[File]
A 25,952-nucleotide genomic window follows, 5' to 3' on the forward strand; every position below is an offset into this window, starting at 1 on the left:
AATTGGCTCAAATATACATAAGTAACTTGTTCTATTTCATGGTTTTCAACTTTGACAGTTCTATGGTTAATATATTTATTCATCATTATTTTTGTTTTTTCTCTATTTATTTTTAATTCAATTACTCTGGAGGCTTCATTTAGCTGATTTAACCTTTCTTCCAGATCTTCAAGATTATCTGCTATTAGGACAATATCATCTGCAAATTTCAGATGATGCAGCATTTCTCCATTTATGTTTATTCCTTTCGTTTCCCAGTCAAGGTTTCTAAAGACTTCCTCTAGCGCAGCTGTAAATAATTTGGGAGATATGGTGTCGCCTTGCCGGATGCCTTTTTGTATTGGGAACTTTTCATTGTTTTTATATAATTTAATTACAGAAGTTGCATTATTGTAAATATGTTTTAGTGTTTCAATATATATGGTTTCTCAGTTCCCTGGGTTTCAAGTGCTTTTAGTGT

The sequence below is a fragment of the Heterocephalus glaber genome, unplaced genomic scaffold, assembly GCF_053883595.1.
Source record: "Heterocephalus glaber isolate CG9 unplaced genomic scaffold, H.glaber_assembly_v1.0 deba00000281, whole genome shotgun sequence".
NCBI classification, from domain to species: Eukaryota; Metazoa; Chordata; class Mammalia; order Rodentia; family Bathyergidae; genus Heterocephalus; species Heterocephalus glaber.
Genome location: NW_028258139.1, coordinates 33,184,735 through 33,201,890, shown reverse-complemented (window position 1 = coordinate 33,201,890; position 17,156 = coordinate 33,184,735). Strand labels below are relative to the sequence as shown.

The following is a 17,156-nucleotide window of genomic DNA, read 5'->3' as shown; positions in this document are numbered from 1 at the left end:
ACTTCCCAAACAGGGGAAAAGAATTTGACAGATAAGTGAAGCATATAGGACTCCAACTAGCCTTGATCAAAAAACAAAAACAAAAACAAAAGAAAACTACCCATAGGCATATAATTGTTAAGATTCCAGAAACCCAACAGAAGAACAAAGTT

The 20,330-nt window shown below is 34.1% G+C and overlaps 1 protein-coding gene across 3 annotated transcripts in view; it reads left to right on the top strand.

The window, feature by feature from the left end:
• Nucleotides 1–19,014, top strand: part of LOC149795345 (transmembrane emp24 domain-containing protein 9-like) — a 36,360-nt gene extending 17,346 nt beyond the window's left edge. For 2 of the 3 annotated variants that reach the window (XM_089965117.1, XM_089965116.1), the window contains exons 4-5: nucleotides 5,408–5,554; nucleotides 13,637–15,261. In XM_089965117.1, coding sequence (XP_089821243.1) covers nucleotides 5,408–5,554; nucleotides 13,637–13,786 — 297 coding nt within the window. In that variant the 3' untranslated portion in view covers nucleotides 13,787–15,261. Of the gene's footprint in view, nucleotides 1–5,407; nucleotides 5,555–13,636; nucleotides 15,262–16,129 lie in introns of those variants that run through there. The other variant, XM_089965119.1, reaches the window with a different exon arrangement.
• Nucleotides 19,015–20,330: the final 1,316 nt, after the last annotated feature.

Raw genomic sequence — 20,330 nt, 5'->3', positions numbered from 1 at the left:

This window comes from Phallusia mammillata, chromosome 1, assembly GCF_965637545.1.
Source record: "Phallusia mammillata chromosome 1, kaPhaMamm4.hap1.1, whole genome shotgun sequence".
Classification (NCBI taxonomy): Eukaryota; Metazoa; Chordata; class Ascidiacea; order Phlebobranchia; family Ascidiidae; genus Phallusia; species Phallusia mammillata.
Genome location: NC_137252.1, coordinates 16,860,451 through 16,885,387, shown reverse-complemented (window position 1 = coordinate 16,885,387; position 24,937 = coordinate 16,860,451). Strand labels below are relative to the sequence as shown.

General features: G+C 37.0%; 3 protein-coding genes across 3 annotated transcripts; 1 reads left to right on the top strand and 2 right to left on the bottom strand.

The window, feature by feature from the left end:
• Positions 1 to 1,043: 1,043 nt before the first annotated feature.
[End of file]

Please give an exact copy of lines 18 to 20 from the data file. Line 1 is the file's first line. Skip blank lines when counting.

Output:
General features: G+C 37.0%; 3 protein-coding genes across 3 annotated transcripts; 1 reads left to right on the top strand and 2 right to left on the bottom strand.

The window, feature by feature from the left end:
• Positions 1 to 1,043: 1,043 nt before the first annotated feature.